Saturday, June 13, 2015
Lessons Learned from 1961-1963 by David Albert Brown
In late March of 1961, I witnessed the entire community come together as planes landed and took off incessantly looking for Virgil and Farr Whiting. They were my dad's older first cousins and, in the Whiting family in St. Johns, first cousins are the same as brothers. All of Dad's first cousins in St. Johns have always been my "aunts and uncles." I remember praying fervently in family prayer that they would be found. I remember the massive funerals and feeling a sense of profound loss for the community of St. Johns. My heart ached for my two second cousins my age who lost their fathers. I never told them this, and they are now both gone.
A few weeks later, my grandfather died at the age of 66 on April 21, 1961. My favorite memory of my grandfather was sitting in the middle of the pickup seat between my dad and my grandfather driving to the farm or the ranch. Grandpa Brown had an amazing ability to make me feel like I was the most important kid in the world. Mom, Dad, Norman, and I visited Grandpa in Albuquerque not too long before he died. I will never forget him telling us that he loved us even though he could barely speak through a tracheotomy from his throat cancer. The impact of the funeral hit me when I touched my grandpa's cold face and saw my dad cry for the first time.
One of my father's favorite uncles was Edwin Isaacson Whiting, known as Uncle E.I. As such, he was also my favorite great-uncle. Life was never richer than when listening to my dad talk to Uncle E.I. about ranching, business opportunities, politics, and family issues. He was a one-man adventure team. Uncle E.I. passed away on January 4, 1963. I was so impressed with the grace and charitable disposition of Uncle E.I.'s good wife, Aunt Ethel. Later, when I was in high school, I had the privilege of home teaching Aunt Ethel with my father. She lived right across the street from the church. It was a royal treat to be hosted by one of the most graceful, proper women I have ever known. Even after burying her husband, four sons, and a son-in-law, she still lived life to the very fullest. She died during my senior year of high school. Partly from the urging of Uncle E.I., Dad ran for the Legislature and began serving several days after Uncle E.I.'s funeral. That decision changed my family's life. In January 1963, we moved to Scottsdale for the legislative session where I disliked the rest of third grade.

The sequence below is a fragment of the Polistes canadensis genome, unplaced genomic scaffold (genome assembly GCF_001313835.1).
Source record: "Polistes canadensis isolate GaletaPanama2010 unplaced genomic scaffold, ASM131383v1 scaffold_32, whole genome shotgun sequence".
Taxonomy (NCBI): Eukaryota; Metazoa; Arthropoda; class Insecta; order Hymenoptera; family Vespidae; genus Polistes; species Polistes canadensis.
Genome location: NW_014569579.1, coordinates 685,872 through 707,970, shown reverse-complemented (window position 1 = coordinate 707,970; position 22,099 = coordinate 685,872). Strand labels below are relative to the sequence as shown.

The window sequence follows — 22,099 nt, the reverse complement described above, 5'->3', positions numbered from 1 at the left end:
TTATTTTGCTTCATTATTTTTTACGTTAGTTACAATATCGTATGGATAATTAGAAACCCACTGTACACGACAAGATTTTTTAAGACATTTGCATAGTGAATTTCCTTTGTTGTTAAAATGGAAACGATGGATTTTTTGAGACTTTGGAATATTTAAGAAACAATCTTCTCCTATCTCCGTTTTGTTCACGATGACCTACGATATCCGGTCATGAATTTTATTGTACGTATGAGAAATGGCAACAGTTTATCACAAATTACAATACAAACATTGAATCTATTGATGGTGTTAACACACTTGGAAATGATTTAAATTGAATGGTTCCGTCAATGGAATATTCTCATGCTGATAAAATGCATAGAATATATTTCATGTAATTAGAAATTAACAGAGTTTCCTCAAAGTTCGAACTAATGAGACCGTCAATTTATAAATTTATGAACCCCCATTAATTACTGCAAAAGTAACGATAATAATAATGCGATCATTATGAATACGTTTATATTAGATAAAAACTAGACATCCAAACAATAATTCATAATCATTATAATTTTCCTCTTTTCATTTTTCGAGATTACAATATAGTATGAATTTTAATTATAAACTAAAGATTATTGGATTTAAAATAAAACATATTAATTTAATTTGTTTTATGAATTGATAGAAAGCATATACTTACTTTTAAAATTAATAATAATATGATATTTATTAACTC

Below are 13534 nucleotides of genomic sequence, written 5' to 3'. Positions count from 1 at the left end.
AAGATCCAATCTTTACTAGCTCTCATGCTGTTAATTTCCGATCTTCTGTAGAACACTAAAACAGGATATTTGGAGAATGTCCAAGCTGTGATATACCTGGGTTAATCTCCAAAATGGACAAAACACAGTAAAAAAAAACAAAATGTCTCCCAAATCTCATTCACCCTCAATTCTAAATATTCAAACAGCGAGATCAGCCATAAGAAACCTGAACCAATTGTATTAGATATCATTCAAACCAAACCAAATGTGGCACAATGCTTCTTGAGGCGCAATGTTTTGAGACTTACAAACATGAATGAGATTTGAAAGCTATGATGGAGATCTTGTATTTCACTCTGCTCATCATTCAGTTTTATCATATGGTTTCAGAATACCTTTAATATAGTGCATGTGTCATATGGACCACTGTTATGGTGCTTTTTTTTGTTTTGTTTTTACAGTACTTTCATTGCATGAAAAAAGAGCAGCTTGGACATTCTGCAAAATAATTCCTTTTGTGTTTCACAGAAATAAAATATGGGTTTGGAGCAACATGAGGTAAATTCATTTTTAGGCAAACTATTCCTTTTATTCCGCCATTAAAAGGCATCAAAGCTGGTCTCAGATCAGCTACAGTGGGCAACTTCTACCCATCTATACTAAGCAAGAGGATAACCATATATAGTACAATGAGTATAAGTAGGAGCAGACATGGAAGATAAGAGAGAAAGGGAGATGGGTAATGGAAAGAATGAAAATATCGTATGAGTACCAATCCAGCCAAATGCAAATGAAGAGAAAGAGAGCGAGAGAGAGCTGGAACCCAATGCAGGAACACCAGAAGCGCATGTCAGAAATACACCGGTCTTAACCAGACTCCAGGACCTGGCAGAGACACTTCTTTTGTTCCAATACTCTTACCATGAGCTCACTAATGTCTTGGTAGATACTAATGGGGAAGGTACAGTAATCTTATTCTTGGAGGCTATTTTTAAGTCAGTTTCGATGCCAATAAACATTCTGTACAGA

The last funeral that impacted me from 1961-1963 was that of President John F. Kennedy, who was assassinated on November 22, 1963. Anybody around my age or older remembers exactly where they were when they heard about the shooting. I was playing basketball at the Pioneer School during lunch time. I will forever remember the feeling of community in St. Johns. For one week in St. Johns, the Catholics and the Mormons prayed together, rang bells together, worshipped together, mourned together, and drew closer together. Truly the worst of times can be the best of times. Indelibly imprinted in my mind is the little black and white TV we had at our house and watching the funeral procession down Pennsylvania Avenue while little John John saluted his father as his body passed by. My entire family wept. Political differences seemed so trivial at the time.
During that 2 1/2 period of my young and impressionable life, I learned many lessons, but these are the most important that I remember now:
1. The Comforter is real, especially in times of tragedy.
2. Family bonds are eternal.
3. God loves little boys.
4. Living in St. Johns is a laboratory of the human experience, and everything good can be found here in spite of death and tragedy.